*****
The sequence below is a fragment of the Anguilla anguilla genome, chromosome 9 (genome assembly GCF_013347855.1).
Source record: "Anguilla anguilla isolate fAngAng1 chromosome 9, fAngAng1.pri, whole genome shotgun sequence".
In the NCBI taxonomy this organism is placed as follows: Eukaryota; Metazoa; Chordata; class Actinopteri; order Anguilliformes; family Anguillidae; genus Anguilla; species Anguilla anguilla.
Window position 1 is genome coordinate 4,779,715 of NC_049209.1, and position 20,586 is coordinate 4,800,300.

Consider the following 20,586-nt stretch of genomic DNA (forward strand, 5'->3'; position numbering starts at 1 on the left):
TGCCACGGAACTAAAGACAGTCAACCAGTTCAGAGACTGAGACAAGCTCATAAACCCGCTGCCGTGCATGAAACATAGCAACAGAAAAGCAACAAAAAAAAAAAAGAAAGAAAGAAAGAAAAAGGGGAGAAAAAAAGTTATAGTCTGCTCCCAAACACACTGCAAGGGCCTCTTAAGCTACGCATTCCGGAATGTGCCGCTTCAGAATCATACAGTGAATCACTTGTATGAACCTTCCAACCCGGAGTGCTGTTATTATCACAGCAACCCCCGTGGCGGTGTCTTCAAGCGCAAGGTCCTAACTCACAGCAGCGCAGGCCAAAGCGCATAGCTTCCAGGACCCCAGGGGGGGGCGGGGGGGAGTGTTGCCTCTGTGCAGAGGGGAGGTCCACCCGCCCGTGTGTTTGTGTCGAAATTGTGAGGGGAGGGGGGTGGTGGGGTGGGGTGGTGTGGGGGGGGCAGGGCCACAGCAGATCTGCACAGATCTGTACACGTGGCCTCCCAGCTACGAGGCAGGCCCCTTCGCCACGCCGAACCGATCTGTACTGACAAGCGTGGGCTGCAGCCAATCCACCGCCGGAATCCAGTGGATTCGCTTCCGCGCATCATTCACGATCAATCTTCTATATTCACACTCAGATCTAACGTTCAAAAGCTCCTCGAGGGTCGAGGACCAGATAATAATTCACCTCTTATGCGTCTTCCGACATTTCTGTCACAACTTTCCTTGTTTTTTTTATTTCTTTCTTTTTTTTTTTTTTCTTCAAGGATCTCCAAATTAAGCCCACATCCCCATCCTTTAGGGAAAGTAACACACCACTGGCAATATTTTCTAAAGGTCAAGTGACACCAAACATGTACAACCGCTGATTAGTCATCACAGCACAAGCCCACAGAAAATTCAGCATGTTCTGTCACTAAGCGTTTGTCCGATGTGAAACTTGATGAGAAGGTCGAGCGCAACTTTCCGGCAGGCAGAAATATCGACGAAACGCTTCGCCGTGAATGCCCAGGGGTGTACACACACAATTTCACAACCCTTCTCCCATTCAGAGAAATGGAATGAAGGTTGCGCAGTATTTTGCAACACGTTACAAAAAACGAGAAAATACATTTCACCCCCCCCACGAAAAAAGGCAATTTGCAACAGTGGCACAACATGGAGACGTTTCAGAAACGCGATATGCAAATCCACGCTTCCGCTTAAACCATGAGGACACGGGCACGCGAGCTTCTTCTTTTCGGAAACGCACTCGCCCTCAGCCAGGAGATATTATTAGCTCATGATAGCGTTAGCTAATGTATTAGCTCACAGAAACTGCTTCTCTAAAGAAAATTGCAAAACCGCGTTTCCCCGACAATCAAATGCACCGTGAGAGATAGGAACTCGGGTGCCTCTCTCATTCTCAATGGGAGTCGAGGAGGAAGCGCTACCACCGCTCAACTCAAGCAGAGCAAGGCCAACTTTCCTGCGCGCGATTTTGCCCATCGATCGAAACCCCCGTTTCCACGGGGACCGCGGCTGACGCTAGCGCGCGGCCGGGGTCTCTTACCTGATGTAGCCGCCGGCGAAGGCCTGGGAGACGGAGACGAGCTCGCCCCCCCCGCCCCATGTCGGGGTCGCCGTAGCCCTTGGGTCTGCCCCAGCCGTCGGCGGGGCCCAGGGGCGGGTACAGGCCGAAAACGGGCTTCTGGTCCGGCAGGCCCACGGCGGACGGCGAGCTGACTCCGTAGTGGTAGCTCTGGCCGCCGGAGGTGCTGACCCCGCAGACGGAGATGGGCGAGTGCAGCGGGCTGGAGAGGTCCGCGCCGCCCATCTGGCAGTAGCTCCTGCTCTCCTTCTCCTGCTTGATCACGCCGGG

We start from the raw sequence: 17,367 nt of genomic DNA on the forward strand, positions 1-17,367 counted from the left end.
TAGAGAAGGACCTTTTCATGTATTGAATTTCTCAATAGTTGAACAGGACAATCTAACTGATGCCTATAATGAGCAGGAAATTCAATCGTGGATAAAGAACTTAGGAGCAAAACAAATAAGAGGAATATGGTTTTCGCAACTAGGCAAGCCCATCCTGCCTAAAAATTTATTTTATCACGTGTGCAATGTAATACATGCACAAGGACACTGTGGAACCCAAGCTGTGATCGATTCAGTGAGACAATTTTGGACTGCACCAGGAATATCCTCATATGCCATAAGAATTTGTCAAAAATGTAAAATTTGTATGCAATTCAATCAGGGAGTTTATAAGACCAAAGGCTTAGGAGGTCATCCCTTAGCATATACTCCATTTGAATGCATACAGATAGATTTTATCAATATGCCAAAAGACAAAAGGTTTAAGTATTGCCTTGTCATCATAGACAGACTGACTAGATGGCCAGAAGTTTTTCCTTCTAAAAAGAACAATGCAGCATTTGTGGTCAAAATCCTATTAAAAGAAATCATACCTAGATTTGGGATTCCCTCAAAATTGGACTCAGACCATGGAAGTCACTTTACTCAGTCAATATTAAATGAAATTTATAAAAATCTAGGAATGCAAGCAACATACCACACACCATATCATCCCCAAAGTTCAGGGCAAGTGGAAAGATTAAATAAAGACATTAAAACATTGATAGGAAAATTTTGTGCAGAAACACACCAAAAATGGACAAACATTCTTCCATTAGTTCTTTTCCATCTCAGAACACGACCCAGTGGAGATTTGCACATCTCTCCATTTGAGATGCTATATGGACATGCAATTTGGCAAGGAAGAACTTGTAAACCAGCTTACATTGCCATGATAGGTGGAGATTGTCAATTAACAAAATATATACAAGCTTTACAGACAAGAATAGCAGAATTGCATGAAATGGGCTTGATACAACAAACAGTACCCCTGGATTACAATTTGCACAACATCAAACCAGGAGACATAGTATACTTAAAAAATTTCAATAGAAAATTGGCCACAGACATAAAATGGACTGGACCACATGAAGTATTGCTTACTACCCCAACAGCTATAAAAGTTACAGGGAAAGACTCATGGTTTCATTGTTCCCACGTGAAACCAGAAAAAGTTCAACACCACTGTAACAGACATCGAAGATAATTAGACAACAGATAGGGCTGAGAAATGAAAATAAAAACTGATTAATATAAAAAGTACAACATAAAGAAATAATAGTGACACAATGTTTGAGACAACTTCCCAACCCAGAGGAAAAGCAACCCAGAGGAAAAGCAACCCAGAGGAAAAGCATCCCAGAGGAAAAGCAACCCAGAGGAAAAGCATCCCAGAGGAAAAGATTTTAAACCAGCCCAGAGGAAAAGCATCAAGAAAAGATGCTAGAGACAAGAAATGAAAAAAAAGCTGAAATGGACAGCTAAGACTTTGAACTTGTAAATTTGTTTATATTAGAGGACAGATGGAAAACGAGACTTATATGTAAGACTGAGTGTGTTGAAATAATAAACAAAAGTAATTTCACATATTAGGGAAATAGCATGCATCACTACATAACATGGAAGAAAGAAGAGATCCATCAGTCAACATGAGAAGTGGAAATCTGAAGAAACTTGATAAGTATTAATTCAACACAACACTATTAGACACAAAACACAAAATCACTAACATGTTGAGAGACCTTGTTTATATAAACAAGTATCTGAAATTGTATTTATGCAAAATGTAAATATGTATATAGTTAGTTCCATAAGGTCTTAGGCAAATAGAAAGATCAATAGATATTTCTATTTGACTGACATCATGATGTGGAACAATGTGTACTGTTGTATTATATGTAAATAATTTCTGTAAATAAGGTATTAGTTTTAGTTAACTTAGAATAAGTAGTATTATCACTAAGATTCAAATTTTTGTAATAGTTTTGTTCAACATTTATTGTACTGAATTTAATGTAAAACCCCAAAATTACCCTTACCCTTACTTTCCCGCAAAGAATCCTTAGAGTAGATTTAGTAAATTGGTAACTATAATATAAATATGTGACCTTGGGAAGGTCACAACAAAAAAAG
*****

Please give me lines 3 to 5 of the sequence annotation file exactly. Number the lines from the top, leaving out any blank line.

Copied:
In the NCBI taxonomy this organism is placed as follows: Eukaryota; Metazoa; Chordata; class Actinopteri; order Anguilliformes; family Anguillidae; genus Anguilla; species Anguilla anguilla.
Window position 1 is genome coordinate 4,779,715 of NC_049209.1, and position 20,586 is coordinate 4,800,300.

Consider the following 20,586-nt stretch of genomic DNA (forward strand, 5'->3'; position numbering starts at 1 on the left):